Our Weekend Reading series (brought to you by our Patreon backers) continues with a curated selection of articles—and a few other things—from around the Internet that interested us this week! We’re currently on an every-other-week schedule (again.)
Through my regular internet browsings, I came across a lovely short comic about angels titled Gloria! from comic artist Taylor Leong. You can also purchase the PDF from her Gumroad store. She also wrote a pretty cool post on the descriptions of angels in the Bible vs. the way in which it is currently popular to portray angels in certain artistic circles. Both the comic and the subsequent blog post are well worth a read (though the font is pretty small, so you may want to zoom in a bit to read the blog post.)
However, I’d like to address something that I’ve seen a lot in the tags/commentary on my comic and angel artwork–a lot of people have complimented me on making my angels look more “accurate,” since I draw angels with many eyes, limbs, and more like eldritch horror creatures rather than humans with wings. While I definitely appreciate the compliment, and am glad that people like the designs, I’d like to clear up some misconceptions!
Due to the recent release of the game Sea of Thieves, a lot of my friends have recently been on a bit of a pirates kick. As such, I have heard a lot of talk about cool boats. This is a very cool boat, and I can imagine using it as a game setting really easily.
At 439 feet in length, the five-masted, 42-sail Royal Clipper is the largest full-rigged sailing ship in the world.
With 19,000 square feet of open deck and accommodations for up to 227 guests, the Royal Clipper is a sight to behold.
My dad is red-green colourblind. This doesn’t affect his day-to-day life in a massive way, but it has led to some interesting conversations, like the one in which he couldn’t believe that a truck was orange. He was quite sure it was a dull green. One of the things that does frustrate him though are games that aren’t colourblind friendly. Ruel Gaviola, writer and game reviewer, has the same problem, and has come up with some pretty simple solutions to make certain games easier to play.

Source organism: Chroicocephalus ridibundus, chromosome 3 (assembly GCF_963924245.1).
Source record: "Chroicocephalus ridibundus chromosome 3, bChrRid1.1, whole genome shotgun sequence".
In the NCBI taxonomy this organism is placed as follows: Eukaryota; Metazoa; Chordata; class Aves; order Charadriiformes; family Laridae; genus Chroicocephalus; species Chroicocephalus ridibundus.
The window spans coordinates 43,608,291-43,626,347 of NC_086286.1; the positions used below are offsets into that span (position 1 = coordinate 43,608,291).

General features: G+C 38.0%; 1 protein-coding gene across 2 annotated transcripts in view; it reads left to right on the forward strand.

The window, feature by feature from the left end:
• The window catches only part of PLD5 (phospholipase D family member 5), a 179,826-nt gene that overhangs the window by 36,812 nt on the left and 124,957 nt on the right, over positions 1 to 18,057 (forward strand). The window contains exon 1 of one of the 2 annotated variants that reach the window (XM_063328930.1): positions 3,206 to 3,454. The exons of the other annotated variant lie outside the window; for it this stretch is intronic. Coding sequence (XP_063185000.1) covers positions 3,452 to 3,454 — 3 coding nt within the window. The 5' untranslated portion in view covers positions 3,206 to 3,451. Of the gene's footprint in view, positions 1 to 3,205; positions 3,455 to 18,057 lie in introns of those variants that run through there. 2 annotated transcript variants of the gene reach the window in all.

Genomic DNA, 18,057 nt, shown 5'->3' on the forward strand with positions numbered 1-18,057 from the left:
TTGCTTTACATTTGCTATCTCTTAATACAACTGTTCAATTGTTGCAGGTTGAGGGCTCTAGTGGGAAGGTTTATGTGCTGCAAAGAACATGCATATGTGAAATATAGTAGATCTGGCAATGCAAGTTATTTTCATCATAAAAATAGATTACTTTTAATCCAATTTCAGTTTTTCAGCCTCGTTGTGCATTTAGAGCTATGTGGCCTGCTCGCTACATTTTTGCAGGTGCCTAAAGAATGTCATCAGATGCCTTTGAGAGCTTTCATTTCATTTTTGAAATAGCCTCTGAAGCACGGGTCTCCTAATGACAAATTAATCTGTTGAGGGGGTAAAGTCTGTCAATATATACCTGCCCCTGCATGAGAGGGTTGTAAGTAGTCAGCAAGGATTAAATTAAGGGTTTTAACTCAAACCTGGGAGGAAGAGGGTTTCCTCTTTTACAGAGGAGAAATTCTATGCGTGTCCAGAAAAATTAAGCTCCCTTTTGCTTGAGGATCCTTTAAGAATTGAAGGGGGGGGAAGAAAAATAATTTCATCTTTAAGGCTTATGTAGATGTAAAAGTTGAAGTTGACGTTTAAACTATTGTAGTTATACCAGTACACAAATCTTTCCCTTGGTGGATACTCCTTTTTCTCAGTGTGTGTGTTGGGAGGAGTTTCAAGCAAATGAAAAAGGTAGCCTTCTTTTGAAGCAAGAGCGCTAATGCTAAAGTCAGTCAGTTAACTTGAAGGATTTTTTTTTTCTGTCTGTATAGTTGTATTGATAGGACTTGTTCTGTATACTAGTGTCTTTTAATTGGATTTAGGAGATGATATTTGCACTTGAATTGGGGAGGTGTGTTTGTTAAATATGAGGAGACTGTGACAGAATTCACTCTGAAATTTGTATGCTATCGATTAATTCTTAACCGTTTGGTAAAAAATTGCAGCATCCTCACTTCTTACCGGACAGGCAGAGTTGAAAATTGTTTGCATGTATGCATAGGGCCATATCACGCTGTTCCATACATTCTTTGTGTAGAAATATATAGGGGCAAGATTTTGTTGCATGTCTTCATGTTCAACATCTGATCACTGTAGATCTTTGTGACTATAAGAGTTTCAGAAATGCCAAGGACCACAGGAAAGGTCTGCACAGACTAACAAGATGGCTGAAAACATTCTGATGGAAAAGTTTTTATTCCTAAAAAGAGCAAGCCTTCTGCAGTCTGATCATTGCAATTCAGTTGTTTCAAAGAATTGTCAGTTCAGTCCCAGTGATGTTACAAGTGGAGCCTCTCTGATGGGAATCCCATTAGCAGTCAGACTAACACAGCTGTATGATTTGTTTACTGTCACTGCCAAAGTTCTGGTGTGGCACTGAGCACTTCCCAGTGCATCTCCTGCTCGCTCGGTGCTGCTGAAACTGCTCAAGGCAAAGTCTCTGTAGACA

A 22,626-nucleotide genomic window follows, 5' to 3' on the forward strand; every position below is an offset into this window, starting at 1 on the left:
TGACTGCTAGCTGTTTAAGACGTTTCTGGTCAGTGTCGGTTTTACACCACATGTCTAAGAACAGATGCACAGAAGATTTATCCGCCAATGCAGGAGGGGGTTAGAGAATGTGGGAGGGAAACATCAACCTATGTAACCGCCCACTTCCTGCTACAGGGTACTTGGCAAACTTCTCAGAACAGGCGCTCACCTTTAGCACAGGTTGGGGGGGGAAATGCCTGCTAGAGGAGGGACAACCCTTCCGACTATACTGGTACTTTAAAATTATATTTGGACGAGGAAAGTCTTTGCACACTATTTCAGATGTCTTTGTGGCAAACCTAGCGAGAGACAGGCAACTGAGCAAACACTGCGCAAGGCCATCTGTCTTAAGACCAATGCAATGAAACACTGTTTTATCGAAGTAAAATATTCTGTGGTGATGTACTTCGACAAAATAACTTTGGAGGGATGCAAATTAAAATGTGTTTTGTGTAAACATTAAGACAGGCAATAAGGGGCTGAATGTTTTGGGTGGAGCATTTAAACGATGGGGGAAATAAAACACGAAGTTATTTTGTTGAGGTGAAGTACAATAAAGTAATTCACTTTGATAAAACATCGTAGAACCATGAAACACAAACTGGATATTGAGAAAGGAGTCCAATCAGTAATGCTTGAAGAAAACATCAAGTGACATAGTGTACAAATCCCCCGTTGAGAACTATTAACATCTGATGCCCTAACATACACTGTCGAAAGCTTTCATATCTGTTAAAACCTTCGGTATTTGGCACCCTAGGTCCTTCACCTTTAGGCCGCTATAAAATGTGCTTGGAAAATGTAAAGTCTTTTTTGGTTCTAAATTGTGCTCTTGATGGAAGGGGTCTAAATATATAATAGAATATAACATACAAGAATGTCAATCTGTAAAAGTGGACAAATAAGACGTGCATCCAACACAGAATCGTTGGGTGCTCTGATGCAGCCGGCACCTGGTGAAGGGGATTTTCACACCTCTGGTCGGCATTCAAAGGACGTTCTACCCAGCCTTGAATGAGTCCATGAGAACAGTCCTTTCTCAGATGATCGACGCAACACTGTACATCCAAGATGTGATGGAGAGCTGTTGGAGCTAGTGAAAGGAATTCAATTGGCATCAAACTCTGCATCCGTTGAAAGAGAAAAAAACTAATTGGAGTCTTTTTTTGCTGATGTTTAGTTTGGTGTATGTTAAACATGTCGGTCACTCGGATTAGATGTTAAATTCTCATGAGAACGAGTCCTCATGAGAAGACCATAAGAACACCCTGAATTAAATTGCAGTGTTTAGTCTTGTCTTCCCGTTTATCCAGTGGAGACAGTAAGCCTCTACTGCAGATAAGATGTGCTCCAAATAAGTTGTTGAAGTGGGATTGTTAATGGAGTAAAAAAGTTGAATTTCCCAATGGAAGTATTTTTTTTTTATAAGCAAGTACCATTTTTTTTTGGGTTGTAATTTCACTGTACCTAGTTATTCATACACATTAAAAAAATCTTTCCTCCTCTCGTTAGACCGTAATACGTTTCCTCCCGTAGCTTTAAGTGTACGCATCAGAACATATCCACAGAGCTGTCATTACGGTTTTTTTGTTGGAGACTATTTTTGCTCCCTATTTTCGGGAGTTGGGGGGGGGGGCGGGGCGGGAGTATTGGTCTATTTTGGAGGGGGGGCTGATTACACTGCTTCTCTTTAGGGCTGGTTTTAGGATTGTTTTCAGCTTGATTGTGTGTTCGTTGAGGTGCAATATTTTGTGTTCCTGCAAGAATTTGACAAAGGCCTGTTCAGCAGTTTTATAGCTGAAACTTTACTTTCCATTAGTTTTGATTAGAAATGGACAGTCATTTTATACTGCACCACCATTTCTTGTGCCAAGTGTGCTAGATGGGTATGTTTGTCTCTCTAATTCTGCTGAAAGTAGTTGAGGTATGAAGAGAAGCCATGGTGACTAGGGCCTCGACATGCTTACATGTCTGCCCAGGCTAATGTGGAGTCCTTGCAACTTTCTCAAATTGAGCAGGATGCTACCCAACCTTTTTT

From colorblind-friendly colors and hues to unique icons complementing each color, games have become easier to play for those with vision issues.
But what do colorblind players like myself do when there are so many games already out there that aren’t colorblind friendly? For most of us, we’re not tossing aside a great game simply because of a publisher’s failure or inability to address accessibility. We take matters into our own hands and do it ourselves, with some help from readily available supplies.
Oh, hey, I’m back! Neat.
Many of you may have seen this article making the rounds when it was published, but Elizabeth Garn wrote a wonderful article in C&PC about a month ago that strikes at the heart of what we do in these parts. “Dungeons & Dragons and the Church” is in many ways a summary of our mission here:
Crafting a story with other people is a shared experience that endures, one that resonates on a heart level. When my friends and I sit down on Friday nights, we’re not just playing a game and then running off; we care for each other. We share our successes and our struggles, we talk about our lives and our faith. Relationships aren’t just forged through the conversations during down time though, the game itself acts as a catalyst for dealing with real life issues. Grief, loss, anxiety, addiction, and any other human struggle can be a part of the story and can be faced in a meaningful way. The most honest look at depression I’ve ever seen was in a game, and that shouldn’t be surprising, because as I’ve already said, stories are powerful. Sharing events in the story world leads to the friendships we long for in the real world. Our hearts ache for adventure and meaning and while stories like this are still just stories, they are stories that convince us we were created for more.